Lutherans Publish New Version of Bible Without the Word ‘Israel’ in It
For Torah shall come forth from Tzion,The word of Hashem from Yerushalayim” Micah 4:2 (The Israel Bible™)
A recently published translation of the New Testament has one glaring omission: it has excised all references to the place and the people of the Bible. Rabbi Tuly Weisz, who recently published a Hebrew-English version of the Torah, noted that omitting ‘Israel’ from the Bible is equivalent to failing to mention God.
24NYT, a Danish news service, reported on Sunday that the Danish Bible Society just published a revised translation of the New Testament. The new edition has many surprises, including a new name: the New Agreement. But even more shocking is that the “New Agreement has all but removed any references to Israel, whether it describes the land or the people.
The new edition was reviewed by Jan Frost on YouTube who reported that the word ‘Israel’ is only used once in the “Bible 2020”, which is the name of the new edition. In all other passages, the word ‘Israel’ is either replaced with ‘Jews’, ‘the land of the Jews, or not replaced with any alternative term. Frost reported that the publishers justified the change by claiming that the ‘Israel’ referred to in the Bible is not the same as Israel today. Frost noted that this explanation does not apply to the term ‘Egypt’ which remains in the Bible 2020 despite ancient Egypt having significantly different borders and ethnic composition than modern Egypt.
Posts on social media suggested that the change may have been politically motivated as an anti-Israel statement. In a recent interview about the Bible 2020, Elaine Duncan, Global Council Chairperson of the Bible Society, noted that the new edition has already been downloaded to more than 90 countries, which she considered to be a great success at moving towards what she described as a “global church.”
Rabbi Tuly Weisz, the founder of Israel365, an organization that promotes the significance of the Land of Israel to the nations, disagreed strongly with the approach of the Danish Bible society.
“This translation of the New Testament is an important reminder that replacement theology is not a problem of the past,” Rabbi Weisz told Breaking Israel News. “Some segments of Christianity still have a replacement theology problem. The notion that Israel can be scrubbed from the Bible is as ridiculous as removing ‘God’ from the Bible.”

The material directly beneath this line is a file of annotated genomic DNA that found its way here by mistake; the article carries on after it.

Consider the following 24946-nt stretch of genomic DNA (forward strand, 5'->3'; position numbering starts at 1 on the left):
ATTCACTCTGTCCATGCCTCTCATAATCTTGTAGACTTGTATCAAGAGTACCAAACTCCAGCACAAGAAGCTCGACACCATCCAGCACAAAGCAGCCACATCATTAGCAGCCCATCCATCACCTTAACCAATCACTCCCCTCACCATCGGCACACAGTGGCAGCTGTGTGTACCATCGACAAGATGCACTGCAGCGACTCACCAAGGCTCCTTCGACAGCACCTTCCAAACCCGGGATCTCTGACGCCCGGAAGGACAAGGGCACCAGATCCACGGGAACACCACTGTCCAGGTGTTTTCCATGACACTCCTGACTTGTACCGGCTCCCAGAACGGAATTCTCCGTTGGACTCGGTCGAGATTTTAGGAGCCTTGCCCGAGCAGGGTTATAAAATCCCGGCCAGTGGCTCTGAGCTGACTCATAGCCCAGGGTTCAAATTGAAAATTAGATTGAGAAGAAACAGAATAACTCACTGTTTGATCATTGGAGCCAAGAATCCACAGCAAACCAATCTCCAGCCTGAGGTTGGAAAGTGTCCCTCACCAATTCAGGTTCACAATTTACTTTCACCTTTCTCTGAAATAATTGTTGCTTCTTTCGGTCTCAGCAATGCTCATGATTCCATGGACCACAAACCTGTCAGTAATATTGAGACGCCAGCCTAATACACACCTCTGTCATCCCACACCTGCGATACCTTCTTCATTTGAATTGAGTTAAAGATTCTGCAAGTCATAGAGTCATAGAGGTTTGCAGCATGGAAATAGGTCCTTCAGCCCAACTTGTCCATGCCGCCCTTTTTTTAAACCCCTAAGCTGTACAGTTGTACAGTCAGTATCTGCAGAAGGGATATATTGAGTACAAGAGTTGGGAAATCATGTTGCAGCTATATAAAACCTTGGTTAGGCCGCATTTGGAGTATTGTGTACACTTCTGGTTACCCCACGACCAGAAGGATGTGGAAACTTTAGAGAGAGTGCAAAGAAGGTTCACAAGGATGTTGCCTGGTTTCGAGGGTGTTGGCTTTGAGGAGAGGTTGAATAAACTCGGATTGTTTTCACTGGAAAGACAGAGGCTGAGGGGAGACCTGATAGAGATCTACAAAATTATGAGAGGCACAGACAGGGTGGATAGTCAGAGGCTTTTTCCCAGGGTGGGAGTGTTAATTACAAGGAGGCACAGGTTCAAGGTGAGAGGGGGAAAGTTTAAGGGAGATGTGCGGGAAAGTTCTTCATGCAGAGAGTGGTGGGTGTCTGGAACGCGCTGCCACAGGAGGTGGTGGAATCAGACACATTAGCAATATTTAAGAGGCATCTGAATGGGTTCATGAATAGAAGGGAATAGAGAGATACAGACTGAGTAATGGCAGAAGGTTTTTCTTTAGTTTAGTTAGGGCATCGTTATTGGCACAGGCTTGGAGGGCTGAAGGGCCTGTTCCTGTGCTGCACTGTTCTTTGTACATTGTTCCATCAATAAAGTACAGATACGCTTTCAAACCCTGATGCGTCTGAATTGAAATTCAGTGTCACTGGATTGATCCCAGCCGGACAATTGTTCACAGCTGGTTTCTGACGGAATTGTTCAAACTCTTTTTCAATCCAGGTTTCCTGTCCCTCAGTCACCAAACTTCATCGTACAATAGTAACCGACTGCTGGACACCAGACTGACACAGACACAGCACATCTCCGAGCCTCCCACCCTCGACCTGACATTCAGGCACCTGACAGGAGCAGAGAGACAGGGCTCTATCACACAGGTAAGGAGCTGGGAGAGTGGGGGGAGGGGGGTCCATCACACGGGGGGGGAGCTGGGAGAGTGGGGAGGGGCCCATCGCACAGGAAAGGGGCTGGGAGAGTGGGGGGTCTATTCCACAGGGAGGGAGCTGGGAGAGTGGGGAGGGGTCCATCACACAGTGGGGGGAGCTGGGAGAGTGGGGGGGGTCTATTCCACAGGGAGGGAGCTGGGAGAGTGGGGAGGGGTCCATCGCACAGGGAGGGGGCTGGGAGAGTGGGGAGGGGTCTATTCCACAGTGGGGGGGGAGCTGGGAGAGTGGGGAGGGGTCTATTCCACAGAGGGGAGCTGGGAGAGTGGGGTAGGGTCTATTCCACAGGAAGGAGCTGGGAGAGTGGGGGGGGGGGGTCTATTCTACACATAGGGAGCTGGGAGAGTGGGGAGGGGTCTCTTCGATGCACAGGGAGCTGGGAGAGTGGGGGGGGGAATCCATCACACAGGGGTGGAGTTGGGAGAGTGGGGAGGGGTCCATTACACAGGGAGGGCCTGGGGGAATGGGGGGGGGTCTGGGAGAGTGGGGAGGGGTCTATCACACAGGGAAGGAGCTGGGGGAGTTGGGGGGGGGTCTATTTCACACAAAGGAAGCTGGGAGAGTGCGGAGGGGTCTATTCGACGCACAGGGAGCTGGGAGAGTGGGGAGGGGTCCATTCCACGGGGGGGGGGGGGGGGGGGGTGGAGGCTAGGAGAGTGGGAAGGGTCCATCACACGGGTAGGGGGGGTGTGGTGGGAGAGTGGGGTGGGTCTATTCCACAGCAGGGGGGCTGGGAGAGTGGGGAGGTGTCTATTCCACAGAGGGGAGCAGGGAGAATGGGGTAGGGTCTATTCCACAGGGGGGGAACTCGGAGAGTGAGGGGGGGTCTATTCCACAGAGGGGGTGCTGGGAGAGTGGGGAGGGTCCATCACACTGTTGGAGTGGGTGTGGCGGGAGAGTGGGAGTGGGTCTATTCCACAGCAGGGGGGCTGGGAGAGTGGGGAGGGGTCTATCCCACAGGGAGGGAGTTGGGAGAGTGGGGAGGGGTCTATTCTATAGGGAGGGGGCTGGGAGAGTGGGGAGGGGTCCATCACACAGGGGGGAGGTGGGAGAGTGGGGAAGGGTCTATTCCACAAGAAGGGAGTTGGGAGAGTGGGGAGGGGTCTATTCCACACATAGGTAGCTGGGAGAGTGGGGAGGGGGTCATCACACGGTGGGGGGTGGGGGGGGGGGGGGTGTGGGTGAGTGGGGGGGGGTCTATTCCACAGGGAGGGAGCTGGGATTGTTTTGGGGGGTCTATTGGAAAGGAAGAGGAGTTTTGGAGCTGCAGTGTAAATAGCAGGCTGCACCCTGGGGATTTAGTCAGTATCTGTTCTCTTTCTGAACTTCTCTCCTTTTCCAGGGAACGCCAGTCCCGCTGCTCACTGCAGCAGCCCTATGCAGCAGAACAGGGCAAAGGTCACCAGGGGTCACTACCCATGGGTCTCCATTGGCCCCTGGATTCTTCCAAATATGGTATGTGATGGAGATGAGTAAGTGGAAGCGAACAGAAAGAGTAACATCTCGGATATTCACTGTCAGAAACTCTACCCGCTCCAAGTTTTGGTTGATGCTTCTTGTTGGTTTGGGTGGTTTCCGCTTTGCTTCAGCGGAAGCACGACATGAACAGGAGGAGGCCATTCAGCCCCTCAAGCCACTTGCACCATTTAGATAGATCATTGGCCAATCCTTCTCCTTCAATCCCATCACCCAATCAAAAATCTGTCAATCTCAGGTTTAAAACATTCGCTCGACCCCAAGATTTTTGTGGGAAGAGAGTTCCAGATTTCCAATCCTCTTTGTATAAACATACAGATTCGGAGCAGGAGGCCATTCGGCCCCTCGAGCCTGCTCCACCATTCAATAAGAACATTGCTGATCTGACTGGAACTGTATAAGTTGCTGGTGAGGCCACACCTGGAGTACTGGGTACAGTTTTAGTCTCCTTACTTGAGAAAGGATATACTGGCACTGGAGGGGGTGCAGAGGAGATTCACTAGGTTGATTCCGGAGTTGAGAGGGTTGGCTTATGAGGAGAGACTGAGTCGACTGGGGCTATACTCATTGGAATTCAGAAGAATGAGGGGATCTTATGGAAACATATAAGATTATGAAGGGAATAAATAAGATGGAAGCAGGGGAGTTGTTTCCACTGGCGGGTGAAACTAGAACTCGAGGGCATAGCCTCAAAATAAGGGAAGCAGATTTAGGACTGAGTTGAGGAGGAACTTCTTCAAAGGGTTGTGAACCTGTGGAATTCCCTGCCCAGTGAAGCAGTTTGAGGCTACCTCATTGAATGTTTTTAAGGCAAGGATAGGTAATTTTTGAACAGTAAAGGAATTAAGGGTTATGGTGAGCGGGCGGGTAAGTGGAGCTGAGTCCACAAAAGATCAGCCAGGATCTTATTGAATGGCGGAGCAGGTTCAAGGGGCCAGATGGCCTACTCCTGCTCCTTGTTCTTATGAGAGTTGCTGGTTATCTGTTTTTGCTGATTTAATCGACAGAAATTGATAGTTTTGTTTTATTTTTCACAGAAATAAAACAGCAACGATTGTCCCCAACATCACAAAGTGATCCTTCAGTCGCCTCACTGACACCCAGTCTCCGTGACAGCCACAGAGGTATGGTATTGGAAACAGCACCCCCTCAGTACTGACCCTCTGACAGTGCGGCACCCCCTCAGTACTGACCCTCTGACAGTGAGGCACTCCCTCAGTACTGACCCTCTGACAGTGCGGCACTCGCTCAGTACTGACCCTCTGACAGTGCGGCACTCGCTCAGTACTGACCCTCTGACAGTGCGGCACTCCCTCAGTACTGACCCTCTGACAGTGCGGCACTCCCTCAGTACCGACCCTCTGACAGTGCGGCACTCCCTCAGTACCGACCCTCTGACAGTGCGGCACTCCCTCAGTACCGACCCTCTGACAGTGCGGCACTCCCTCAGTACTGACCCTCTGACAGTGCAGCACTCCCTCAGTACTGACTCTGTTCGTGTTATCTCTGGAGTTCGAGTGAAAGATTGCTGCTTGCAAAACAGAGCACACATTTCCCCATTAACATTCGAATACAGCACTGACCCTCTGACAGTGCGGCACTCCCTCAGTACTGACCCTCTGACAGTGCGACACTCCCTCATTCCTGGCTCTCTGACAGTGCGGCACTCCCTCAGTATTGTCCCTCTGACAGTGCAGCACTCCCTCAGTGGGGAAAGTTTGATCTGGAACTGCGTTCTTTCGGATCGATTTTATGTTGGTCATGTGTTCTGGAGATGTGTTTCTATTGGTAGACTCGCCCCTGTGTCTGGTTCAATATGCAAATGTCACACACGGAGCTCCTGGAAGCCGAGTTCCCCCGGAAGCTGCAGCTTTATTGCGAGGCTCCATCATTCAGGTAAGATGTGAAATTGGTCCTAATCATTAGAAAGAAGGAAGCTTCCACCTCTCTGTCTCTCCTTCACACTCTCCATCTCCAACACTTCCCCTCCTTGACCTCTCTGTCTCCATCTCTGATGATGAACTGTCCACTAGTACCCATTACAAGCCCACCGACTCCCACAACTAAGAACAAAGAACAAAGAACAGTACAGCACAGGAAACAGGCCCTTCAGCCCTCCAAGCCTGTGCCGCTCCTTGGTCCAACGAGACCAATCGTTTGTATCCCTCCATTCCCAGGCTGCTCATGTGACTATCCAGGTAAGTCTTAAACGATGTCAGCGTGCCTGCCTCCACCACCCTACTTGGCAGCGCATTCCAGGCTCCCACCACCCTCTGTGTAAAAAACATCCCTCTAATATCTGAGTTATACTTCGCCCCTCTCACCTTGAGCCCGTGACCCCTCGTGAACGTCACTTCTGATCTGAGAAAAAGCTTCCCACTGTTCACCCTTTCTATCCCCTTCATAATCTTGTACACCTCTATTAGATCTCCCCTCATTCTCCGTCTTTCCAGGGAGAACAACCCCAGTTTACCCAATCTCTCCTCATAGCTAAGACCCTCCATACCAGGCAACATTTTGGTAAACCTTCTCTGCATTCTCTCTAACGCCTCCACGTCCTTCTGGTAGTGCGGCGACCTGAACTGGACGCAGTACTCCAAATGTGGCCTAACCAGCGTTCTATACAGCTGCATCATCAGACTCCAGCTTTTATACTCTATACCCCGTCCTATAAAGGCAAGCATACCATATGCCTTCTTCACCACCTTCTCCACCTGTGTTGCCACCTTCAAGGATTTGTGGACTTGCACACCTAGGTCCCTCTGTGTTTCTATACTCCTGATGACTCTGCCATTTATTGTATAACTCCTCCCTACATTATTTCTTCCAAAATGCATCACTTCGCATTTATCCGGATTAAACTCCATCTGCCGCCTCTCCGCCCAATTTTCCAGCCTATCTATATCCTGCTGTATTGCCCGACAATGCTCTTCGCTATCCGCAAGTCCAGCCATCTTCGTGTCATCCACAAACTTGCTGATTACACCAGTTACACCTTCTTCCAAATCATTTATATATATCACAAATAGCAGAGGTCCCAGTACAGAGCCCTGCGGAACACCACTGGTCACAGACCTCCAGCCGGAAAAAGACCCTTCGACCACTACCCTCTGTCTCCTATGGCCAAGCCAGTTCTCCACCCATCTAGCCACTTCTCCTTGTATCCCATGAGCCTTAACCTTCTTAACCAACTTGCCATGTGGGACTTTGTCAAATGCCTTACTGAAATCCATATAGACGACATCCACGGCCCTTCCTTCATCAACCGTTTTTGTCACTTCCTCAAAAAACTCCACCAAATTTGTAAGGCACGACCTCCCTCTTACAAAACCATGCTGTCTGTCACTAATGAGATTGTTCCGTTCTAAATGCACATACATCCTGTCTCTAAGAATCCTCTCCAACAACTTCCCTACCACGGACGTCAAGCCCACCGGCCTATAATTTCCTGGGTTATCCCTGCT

Christian replacement theology, also called supersessionism, holds that the Christian Church has succeeded the Israelites as the definitive people of God. Supersessionism requires reading the term Israel, referring to either the people or the land, as an allegory for the Christian Church.
It should be noted that the Danish Bible Society is run by the Evangelical Lutheran Church, a strong proponent of supersessionism. In 2018, Robert O. Smith, a pastor of the Evangelical Lutheran Church and a stalwart in the World Council of Churches and the Lutheran World Federation, addressed a conference at St. Olaf Institute for Freedom and Community. Smith was seated before a Boycott Divestment Sanctions (BDS) banner and made these declarations: “The ancient Israelites are not linked in any substantive or material way to the contemporary, modern state of Israel. . . . The biblical narrative of Israel has almost nothing to do with contemporary Israel other than the intentional manipulation of sacred texts to justify a political project.”
At the same conference, Palestinian Lutheran pastor, administrator, and theologian Mitri Raheb stated, that “it wasn’t the Lord God who promised Israel the land; it was the Lord Balfour.” Raheb also claimed that “Jesus was a Middle Eastern Palestinian Jew.”
Rabbi Weisz believes that Israel is one of the basic tenets of the Bible and towards this end, published The Israel Bible, a Hebrew version of the Torah, Prophets, and Writings with a linear English translation. As its name implies, The Israel Bible focuses on the land in which the Biblical events took place, the people of Israel, and the relationship between them, and the modern state that is the manifestation of God’s eternal covenant.
“Each of the 929 chapters of The Israel Bible features a different aspect of the land of Israel, the people of Israel, and the God of Israel,” Rabbi Weisz said. “The term Israel encompasses all three and they are inseparable. If you remove Israel from the Bible, you have removed God from the Bible.”
It should be noted that the term “Israel” is used a total of 73 times in the New Testament, the term “Israel” is used a total of 73 times in the New Testament. The term is first used in the Torah as a name given to Jacob after battling the angel of Esau, meaning “You have striven with beings divine and human, and have prevailed.” (Genesis 32:29). Israel became synonymous with his descendants, the Children of Israel, and the land God promised to them. The word ‘Israel’ appears over 2,200 times in the Torah, Writings, and Prophets. It is also interesting to note that ‘Jerusalem’ and its alternative Hebrew name ‘Zion’ appear 850 times in the Old Testament.